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AAP Pushes for More Immunization Coverage

The American Academy of Pediatrics has issued a revised statement calling for continued efforts to increase immunization rates of children, teens and young adults, urging doctors to work together to ensure that all patients receive necessary vaccinations.

The American Academy of Pediatrics (AAP) has issued a revised policy statement advocating for continued efforts to increase immunization rates of children, teens and young adults.

In the statement, which is published in the June issue of Pediatrics, the AAP urges pediatricians to “work individually and collectively at the local, state, and national levels to ensure that all children without a valid contraindication receive all childhood immunizationson time.”

On average, 90% of children ages 19 to 35 months have received the recommended doses of most vaccines, according to data from the 2007 National Immunization Survey. However, maintaining and improving this level of vaccination remains a challenge for pediatricians due to several factors, including a dramatic increase in the acquisition cost of vaccines, coupled with a lack of adequate payment to practitioners to buy and administer vaccines; unanticipated manufacturing and delivery problems that have caused significant shortages of various vaccine products; and the rise of a public antivaccination movement.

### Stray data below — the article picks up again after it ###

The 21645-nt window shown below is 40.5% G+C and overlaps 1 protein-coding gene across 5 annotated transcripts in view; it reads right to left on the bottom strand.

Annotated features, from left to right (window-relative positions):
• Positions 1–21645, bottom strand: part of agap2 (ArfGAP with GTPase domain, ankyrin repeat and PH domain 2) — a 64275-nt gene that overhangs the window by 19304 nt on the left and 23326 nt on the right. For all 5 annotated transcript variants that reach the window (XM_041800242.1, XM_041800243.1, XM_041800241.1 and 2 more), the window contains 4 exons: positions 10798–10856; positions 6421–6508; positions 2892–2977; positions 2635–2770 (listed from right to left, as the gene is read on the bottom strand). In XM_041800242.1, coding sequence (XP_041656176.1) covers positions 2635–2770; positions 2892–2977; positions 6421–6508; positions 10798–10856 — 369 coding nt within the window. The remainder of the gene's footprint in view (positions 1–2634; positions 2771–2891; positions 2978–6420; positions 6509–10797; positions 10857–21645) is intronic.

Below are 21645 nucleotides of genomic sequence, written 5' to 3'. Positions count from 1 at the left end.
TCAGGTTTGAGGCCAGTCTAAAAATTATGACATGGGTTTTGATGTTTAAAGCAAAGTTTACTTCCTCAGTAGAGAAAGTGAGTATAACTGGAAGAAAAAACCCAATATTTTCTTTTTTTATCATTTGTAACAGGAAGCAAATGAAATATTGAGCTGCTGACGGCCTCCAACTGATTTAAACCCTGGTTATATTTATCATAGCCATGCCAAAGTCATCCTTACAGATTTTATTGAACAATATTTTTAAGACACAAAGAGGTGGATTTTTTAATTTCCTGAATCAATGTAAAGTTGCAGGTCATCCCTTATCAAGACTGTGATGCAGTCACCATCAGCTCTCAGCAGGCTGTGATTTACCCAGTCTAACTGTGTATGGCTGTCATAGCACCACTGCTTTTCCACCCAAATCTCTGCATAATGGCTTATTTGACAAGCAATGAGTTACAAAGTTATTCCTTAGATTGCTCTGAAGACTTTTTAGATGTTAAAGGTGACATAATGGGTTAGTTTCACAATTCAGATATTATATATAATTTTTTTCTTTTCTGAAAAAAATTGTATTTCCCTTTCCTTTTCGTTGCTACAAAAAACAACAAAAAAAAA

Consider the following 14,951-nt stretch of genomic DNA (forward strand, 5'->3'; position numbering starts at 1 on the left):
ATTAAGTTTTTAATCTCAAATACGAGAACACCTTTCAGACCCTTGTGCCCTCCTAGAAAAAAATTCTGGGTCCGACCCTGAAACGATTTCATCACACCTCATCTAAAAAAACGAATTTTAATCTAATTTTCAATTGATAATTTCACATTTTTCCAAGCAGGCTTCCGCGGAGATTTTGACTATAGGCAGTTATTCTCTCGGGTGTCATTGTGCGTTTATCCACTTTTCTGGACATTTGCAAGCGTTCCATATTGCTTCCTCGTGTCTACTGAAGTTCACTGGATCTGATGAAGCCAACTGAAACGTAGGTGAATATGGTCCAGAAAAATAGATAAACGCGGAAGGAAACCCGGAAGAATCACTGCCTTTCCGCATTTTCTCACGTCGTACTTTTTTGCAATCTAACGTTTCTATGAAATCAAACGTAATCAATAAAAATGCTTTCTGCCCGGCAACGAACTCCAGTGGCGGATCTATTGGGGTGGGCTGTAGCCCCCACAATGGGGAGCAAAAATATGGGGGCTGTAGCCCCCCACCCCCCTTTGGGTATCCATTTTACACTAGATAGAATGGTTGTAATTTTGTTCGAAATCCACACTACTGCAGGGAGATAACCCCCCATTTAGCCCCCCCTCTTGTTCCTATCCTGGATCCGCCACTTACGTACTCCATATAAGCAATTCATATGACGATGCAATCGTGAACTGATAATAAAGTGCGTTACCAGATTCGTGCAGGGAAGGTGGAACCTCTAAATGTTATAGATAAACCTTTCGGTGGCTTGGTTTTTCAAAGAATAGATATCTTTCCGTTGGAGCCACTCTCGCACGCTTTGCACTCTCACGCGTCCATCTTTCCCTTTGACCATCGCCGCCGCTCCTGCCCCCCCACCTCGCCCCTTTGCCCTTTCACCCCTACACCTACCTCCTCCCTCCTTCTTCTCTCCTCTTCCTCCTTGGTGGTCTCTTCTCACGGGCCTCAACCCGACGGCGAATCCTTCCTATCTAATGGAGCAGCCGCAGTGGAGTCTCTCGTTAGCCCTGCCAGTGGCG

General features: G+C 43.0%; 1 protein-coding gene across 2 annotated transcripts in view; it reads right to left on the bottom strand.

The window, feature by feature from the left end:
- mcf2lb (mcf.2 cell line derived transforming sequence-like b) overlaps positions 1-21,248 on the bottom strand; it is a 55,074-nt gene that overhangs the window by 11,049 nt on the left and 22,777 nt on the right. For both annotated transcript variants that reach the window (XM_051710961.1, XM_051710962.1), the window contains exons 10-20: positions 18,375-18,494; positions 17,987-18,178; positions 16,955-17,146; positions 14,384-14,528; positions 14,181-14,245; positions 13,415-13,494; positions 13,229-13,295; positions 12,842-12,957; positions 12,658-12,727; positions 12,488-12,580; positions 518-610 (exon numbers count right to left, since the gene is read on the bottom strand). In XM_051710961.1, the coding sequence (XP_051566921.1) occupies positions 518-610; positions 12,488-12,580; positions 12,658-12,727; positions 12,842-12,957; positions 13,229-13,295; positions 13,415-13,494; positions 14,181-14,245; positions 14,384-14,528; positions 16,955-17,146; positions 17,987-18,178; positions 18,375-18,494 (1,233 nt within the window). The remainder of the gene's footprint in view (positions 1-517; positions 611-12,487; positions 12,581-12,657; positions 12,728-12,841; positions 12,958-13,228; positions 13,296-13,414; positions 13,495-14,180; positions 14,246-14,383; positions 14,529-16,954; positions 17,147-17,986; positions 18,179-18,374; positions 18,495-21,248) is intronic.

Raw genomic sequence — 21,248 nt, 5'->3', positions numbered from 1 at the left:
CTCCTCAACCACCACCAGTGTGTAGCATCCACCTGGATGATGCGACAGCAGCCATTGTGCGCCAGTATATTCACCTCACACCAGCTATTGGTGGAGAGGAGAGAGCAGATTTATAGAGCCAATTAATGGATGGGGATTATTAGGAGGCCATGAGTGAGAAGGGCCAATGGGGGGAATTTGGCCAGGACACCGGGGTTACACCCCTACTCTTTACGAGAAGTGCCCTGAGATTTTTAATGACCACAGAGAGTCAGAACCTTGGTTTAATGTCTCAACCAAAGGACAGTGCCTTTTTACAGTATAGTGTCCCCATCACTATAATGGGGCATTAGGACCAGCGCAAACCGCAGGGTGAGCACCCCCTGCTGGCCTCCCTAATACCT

While some of the data is positive, pockets of under-immunized children still exist throughout the United States, and immunization rates for adolescents continue to lag behind the goals set by the Healthy People 2010 program. The AAP is asking pediatricians and other healthcare professionals to implement reminder systems for patients and seek out more opportunities to provide immunizations. The organization also advocates reform in vaccine distribution and payment systems and participation in vaccine-purchasing pools.